Product Packaging – Bridgeclimb

An important aspect of your marketing plan is how do you package your product or service, and that’s the subject of today’s newsletter. I want to talk about a recent example I saw that was excellent.

My wife and I were recently on vacation in Australia, or as the Aussies would say, we were on “holiday,” and we spent some time up in Queensland, went out to the Great Barrier Reef and Adelaide and spent some time – another week – in Sydney. Sydney Harbor’s really beautiful – we had a chance to go sailing on the weekend with a couple thousand boats.

Let’s talk for a minute about the Sydney Bay Bridge. Now it is a beautiful bridge, that’s for sure. I want to talk about one entrepreneur who wanted to sell the experience of having people climb the bridge. Now they don’t really climb the bridge; they actually walk up the arches.

Now, the person who came up with this idea is a man named Paul Cave. Not only is his story a lesson in marketing and how to package your product, but it’s also a lesson in how using persistence can get you what you want.

Now, some people have heard me say this before – if you have a truly unique and creative idea, and people don’t hate it, they weren’t listening.

So I’m told that Paul presented this idea for a BridgeClimb business to the city and local governments and various other bureaucracies, and they came back with a list of 60 reasons why he couldn’t do this business.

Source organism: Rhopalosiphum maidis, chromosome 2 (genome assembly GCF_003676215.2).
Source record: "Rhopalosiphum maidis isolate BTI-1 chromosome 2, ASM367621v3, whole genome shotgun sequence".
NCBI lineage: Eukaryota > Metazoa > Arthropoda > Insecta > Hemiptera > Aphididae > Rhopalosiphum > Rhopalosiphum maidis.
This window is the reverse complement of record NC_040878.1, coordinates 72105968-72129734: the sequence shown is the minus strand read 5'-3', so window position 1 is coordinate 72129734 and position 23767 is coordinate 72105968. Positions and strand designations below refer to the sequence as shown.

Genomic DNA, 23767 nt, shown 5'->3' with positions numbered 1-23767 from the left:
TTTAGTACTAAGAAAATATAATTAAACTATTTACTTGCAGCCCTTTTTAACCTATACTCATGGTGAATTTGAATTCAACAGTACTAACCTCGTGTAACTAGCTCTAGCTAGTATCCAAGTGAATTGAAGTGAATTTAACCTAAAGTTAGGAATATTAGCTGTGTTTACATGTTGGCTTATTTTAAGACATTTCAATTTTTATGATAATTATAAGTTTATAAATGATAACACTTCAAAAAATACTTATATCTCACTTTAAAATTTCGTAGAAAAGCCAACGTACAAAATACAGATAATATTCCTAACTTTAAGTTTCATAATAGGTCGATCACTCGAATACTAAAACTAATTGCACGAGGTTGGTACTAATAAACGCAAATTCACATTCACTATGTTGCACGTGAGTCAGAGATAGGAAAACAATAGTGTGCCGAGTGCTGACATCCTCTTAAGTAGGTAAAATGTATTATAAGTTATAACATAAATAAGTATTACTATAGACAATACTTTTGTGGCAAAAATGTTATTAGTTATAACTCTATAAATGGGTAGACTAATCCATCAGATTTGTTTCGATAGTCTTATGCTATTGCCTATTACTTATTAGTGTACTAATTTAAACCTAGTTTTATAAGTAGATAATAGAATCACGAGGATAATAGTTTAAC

Now most people, of course, would give up if somebody threw 60 roadblocks in front of your idea. Well, it took him a couple of years, but Paul came back and said, “Is it still the same sixty reasons why I can’t do this business?” And they said, “Yes it is.” He goes, “OK, well I have a solution for all sixty of them.”

He presented his solutions and went through the review process, and at the end of that they decided, “Well, I guess there’s no good reason left why you can’t run this business.” So in October of 1998, the business was officially launched.
You gotta be kidding me, right? It’s just a bridge. But now think about it – they had to put, like, two million dollars investment into it for safety cables and harnesses and communication equipment and that type of thing.

I’ll let you do the math. It’s $160 per person to do this climb, they put two million into it, and in eight years they’ve had two million people make the climb.

The original idea seemed so unbelievably simple, yet its won over thirty-three awards to date. It even won its first award for the Best New Tourist Attraction before it even opened.

There’s also been all kinds of stars and dignitaries make the climb: Will Smith, Cameron Diaz, Pierce Brosnan, Matt Damon, Nicole Kidman, and a number of princes and princesses and other dignitaries have climbed the bridge, or walked the bridge, as well.
The bridge already existed, and with a modest investment, they’ve turned this into one of Australia’s number one attractions.
I’ve thought about this a lot. What are they really selling?

They’re selling a view.

A view.

And if you think about, it’s not like oceanfront property that you sell to one person, this is a view that you sell to customers, new customers, again and again every day.

It’s a cash cow.

I want you to think about your own existing products and services; is there a way to package them differently to have a lot greater effect? Maybe there’s some famous landmark in your city or a popular one that you could partner with to get more exposure.

Maybe start your own BridgeClimb company.

Leave a Reply